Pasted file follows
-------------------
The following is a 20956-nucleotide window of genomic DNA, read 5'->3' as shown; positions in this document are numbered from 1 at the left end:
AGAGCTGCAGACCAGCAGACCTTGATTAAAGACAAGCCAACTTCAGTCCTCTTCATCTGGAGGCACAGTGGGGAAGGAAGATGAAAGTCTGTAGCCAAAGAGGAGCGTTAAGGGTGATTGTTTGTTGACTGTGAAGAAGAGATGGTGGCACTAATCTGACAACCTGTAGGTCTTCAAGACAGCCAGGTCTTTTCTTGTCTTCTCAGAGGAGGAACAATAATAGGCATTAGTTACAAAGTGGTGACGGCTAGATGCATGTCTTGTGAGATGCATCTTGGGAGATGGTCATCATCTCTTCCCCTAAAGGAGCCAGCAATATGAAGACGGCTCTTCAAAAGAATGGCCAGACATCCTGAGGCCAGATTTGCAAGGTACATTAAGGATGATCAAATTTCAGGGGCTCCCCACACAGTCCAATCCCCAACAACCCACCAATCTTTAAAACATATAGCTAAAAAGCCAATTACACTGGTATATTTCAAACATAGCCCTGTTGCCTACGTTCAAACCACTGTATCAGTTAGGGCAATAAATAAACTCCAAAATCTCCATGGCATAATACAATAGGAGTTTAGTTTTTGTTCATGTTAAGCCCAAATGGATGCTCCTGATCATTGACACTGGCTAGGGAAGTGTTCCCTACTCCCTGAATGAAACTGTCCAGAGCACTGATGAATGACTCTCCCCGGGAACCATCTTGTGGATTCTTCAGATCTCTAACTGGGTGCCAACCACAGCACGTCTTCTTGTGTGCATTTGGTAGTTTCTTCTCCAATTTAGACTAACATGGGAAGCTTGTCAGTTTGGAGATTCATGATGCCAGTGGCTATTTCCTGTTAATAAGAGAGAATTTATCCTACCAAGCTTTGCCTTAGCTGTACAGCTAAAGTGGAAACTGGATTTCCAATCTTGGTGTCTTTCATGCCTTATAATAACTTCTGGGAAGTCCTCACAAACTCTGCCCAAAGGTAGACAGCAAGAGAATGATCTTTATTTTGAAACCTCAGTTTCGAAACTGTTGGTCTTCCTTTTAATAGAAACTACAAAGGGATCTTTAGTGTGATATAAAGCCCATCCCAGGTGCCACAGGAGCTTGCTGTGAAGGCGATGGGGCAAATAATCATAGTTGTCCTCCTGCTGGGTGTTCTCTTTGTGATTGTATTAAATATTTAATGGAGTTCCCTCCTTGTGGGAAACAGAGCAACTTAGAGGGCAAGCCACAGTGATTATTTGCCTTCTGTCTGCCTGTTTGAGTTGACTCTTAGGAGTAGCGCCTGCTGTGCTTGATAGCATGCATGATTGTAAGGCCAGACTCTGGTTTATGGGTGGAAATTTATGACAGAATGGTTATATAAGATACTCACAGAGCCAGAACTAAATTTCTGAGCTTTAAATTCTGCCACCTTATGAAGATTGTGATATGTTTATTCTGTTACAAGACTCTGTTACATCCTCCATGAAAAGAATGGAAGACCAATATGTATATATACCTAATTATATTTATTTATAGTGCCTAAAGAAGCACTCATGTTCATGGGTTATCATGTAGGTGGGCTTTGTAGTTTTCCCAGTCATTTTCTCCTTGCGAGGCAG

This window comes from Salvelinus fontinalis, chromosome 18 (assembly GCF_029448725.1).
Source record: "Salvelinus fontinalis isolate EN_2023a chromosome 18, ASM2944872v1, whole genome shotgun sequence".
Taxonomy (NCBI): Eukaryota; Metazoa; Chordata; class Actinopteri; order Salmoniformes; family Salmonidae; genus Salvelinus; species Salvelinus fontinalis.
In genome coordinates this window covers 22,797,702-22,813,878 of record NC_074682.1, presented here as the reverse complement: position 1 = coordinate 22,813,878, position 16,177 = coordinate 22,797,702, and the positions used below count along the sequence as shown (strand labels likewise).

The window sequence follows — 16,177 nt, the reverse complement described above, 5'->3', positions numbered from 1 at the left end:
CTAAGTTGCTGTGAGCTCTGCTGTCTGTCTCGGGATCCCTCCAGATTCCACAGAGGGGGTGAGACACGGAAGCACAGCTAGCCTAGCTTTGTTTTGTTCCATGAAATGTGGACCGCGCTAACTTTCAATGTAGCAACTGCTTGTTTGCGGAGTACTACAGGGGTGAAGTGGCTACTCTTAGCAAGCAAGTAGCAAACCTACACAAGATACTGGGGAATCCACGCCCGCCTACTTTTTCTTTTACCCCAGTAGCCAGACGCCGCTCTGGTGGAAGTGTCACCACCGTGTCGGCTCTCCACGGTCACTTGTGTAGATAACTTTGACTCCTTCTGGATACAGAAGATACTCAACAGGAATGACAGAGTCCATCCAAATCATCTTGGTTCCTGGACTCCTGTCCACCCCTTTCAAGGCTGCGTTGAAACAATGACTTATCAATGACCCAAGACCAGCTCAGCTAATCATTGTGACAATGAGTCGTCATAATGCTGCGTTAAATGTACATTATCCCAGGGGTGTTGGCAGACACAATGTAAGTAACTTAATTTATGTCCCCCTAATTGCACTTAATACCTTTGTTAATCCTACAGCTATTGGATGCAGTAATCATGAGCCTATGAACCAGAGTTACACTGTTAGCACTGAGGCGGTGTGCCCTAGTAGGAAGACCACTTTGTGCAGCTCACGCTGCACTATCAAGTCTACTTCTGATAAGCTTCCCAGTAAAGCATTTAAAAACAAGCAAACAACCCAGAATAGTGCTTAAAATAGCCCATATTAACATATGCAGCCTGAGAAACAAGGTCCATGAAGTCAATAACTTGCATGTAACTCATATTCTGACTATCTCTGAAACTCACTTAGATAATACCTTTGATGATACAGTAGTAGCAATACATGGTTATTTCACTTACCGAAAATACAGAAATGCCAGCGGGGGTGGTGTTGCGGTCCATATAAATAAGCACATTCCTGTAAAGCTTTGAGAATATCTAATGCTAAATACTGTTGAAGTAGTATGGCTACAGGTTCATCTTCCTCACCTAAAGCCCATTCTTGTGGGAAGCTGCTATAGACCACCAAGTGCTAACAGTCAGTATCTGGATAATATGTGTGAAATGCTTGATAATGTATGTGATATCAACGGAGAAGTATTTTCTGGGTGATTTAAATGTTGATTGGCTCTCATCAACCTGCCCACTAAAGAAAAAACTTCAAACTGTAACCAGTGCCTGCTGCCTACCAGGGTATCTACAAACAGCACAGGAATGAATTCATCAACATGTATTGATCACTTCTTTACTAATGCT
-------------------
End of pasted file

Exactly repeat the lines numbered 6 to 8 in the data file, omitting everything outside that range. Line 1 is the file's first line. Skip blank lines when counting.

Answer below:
In genome coordinates this window covers 22,797,702-22,813,878 of record NC_074682.1, presented here as the reverse complement: position 1 = coordinate 22,813,878, position 16,177 = coordinate 22,797,702, and the positions used below count along the sequence as shown (strand labels likewise).

The window sequence follows — 16,177 nt, the reverse complement described above, 5'->3', positions numbered from 1 at the left end:
CTAAGTTGCTGTGAGCTCTGCTGTCTGTCTCGGGATCCCTCCAGATTCCACAGAGGGGGTGAGACACGGAAGCACAGCTAGCCTAGCTTTGTTTTGTTCCATGAAATGTGGACCGCGCTAACTTTCAATGTAGCAACTGCTTGTTTGCGGAGTACTACAGGGGTGAAGTGGCTACTCTTAGCAAGCAAGTAGCAAACCTACACAAGATACTGGGGAATCCACGCCCGCCTACTTTTTCTTTTACCCCAGTAGCCAGACGCCGCTCTGGTGGAAGTGTCACCACCGTGTCGGCTCTCCACGGTCACTTGTGTAGATAACTTTGACTCCTTCTGGATACAGAAGATACTCAACAGGAATGACAGAGTCCATCCAAATCATCTTGGTTCCTGGACTCCTGTCCACCCCTTTCAAGGCTGCGTTGAAACAATGACTTATCAATGACCCAAGACCAGCTCAGCTAATCATTGTGACAATGAGTCGTCATAATGCTGCGTTAAATGTACATTATCCCAGGGGTGTTGGCAGACACAATGTAAGTAACTTAATTTATGTCCCCCTAATTGCACTTAATACCTTTGTTAATCCTACAGCTATTGGATGCAGTAATCATGAGCCTATGAACCAGAGTTACACTGTTAGCACTGAGGCGGTGTGCCCTAGTAGGAAGACCACTTTGTGCAGCTCACGCTGCACTATCAAGTCTACTTCTGATAAGCTTCCCAGTAAAGCATTTAAAAACAAGCAAACAACCCAGAATAGTGCTTAAAATAGCCCATATTAACATATGCAGCCTGAGAAACAAGGTCCATGAAGTCAATAACTTGCATGTAACTCATATTCTGACTATCTCTGAAACTCACTTAGATAATACCTTTGATGATACAGTAGTAGCAATACATGGTTATTTCACTTACCGAAAATACAGAAATGCCAGCGGGGGTGGTGTTGCGGTCCATATAAATAAGCACATTCCTGTAAAGCTTTGAGAATATCTAATGCTAAATACTGTTGAAGTAGTATGGCTACAGGTTCATCTTCCTCACCTAAAGCCCATTCTTGTGGGAAGCTGCTATAGACCACCAAGTGCTAACAGTCAGTATCTGGATAATATGTGTGAAATGCTTGATAATGTATGTGATATCAACGGAGAAGTATTTTCTGGGTGATTTAAATGTTGATTGGCTCTCATCAACCTGCCCACTAAAGAAAAAACTTCAAACTGTAACCAGTGCCTGCTGCCTACCAGGGTATCTACAAACAGCACAGGAATGAATTCATCAACATGTATTGATCACTTCTTTACTAATGCT